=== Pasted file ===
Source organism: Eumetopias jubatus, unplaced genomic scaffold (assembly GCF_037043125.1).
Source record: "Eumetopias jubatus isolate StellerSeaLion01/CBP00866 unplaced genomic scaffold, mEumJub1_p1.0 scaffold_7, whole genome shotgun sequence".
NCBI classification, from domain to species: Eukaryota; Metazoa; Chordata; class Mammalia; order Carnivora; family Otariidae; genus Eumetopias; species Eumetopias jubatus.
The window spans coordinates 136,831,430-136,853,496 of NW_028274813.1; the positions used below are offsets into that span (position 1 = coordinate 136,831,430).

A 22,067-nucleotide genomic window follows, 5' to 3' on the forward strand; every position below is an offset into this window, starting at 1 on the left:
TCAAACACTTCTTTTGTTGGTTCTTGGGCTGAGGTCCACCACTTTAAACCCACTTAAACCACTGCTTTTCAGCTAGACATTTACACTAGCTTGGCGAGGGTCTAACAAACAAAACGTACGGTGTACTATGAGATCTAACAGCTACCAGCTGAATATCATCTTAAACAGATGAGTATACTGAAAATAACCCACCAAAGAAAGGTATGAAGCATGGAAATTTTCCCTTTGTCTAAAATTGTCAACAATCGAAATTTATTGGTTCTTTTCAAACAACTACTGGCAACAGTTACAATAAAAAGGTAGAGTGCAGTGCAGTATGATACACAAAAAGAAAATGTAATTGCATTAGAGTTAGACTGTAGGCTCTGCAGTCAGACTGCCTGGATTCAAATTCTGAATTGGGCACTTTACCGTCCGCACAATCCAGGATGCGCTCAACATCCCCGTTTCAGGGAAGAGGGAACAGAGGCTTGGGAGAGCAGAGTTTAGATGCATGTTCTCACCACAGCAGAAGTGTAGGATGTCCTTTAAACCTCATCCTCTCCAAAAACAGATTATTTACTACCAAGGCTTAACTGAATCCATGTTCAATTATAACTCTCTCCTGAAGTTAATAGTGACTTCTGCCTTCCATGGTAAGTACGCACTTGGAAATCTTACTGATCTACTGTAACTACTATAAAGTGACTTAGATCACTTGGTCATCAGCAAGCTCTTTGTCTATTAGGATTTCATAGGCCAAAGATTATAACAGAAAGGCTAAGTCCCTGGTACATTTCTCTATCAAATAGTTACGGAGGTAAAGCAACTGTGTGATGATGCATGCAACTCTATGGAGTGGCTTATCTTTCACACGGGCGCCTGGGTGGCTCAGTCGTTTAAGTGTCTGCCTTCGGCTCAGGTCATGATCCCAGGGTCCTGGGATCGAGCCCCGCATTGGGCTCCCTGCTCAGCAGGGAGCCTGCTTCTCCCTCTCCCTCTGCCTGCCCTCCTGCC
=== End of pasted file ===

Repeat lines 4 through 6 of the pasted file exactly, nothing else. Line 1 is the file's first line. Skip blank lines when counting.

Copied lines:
The window spans coordinates 136,831,430-136,853,496 of NW_028274813.1; the positions used below are offsets into that span (position 1 = coordinate 136,831,430).

A 22,067-nucleotide genomic window follows, 5' to 3' on the forward strand; every position below is an offset into this window, starting at 1 on the left:
TCAAACACTTCTTTTGTTGGTTCTTGGGCTGAGGTCCACCACTTTAAACCCACTTAAACCACTGCTTTTCAGCTAGACATTTACACTAGCTTGGCGAGGGTCTAACAAACAAAACGTACGGTGTACTATGAGATCTAACAGCTACCAGCTGAATATCATCTTAAACAGATGAGTATACTGAAAATAACCCACCAAAGAAAGGTATGAAGCATGGAAATTTTCCCTTTGTCTAAAATTGTCAACAATCGAAATTTATTGGTTCTTTTCAAACAACTACTGGCAACAGTTACAATAAAAAGGTAGAGTGCAGTGCAGTATGATACACAAAAAGAAAATGTAATTGCATTAGAGTTAGACTGTAGGCTCTGCAGTCAGACTGCCTGGATTCAAATTCTGAATTGGGCACTTTACCGTCCGCACAATCCAGGATGCGCTCAACATCCCCGTTTCAGGGAAGAGGGAACAGAGGCTTGGGAGAGCAGAGTTTAGATGCATGTTCTCACCACAGCAGAAGTGTAGGATGTCCTTTAAACCTCATCCTCTCCAAAAACAGATTATTTACTACCAAGGCTTAACTGAATCCATGTTCAATTATAACTCTCTCCTGAAGTTAATAGTGACTTCTGCCTTCCATGGTAAGTACGCACTTGGAAATCTTACTGATCTACTGTAACTACTATAAAGTGACTTAGATCACTTGGTCATCAGCAAGCTCTTTGTCTATTAGGATTTCATAGGCCAAAGATTATAACAGAAAGGCTAAGTCCCTGGTACATTTCTCTATCAAATAGTTACGGAGGTAAAGCAACTGTGTGATGATGCATGCAACTCTATGGAGTGGCTTATCTTTCACACGGGCGCCTGGGTGGCTCAGTCGTTTAAGTGTCTGCCTTCGGCTCAGGTCATGATCCCAGGGTCCTGGGATCGAGCCCCGCATTGGGCTCCCTGCTCAGCAGGGAGCCTGCTTCTCCCTCTCCCTCTGCCTGCCCTCCTGCC